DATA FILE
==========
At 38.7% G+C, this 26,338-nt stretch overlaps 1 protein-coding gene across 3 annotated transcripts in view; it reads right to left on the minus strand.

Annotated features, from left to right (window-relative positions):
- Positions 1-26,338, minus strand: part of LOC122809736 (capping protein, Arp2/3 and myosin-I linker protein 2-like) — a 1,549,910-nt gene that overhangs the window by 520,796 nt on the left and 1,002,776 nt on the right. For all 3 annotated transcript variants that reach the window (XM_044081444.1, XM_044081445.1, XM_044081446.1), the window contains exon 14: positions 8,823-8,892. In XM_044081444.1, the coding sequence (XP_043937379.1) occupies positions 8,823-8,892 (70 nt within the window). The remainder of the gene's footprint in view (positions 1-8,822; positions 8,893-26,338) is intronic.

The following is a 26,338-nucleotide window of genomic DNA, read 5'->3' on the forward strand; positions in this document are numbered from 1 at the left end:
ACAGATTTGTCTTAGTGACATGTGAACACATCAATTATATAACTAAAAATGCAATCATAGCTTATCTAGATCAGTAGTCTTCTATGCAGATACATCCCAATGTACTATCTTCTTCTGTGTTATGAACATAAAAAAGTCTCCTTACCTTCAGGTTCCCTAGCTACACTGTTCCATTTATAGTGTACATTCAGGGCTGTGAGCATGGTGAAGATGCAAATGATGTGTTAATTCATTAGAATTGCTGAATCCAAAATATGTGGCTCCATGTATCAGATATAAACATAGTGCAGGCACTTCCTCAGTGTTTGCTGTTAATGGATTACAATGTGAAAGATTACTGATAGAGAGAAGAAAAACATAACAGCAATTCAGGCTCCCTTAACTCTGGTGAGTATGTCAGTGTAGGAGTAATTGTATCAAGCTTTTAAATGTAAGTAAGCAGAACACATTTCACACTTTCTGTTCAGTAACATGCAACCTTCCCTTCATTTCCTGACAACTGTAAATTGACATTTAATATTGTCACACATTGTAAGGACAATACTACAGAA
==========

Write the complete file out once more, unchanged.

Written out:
At 38.7% G+C, this 26,338-nt stretch overlaps 1 protein-coding gene across 3 annotated transcripts in view; it reads right to left on the minus strand.

Annotated features, from left to right (window-relative positions):
- Positions 1-26,338, minus strand: part of LOC122809736 (capping protein, Arp2/3 and myosin-I linker protein 2-like) — a 1,549,910-nt gene that overhangs the window by 520,796 nt on the left and 1,002,776 nt on the right. For all 3 annotated transcript variants that reach the window (XM_044081444.1, XM_044081445.1, XM_044081446.1), the window contains exon 14: positions 8,823-8,892. In XM_044081444.1, the coding sequence (XP_043937379.1) occupies positions 8,823-8,892 (70 nt within the window). The remainder of the gene's footprint in view (positions 1-8,822; positions 8,893-26,338) is intronic.

The following is a 26,338-nucleotide window of genomic DNA, read 5'->3' on the forward strand; positions in this document are numbered from 1 at the left end:
ACAGATTTGTCTTAGTGACATGTGAACACATCAATTATATAACTAAAAATGCAATCATAGCTTATCTAGATCAGTAGTCTTCTATGCAGATACATCCCAATGTACTATCTTCTTCTGTGTTATGAACATAAAAAAGTCTCCTTACCTTCAGGTTCCCTAGCTACACTGTTCCATTTATAGTGTACATTCAGGGCTGTGAGCATGGTGAAGATGCAAATGATGTGTTAATTCATTAGAATTGCTGAATCCAAAATATGTGGCTCCATGTATCAGATATAAACATAGTGCAGGCACTTCCTCAGTGTTTGCTGTTAATGGATTACAATGTGAAAGATTACTGATAGAGAGAAGAAAAACATAACAGCAATTCAGGCTCCCTTAACTCTGGTGAGTATGTCAGTGTAGGAGTAATTGTATCAAGCTTTTAAATGTAAGTAAGCAGAACACATTTCACACTTTCTGTTCAGTAACATGCAACCTTCCCTTCATTTCCTGACAACTGTAAATTGACATTTAATATTGTCACACATTGTAAGGACAATACTACAGAA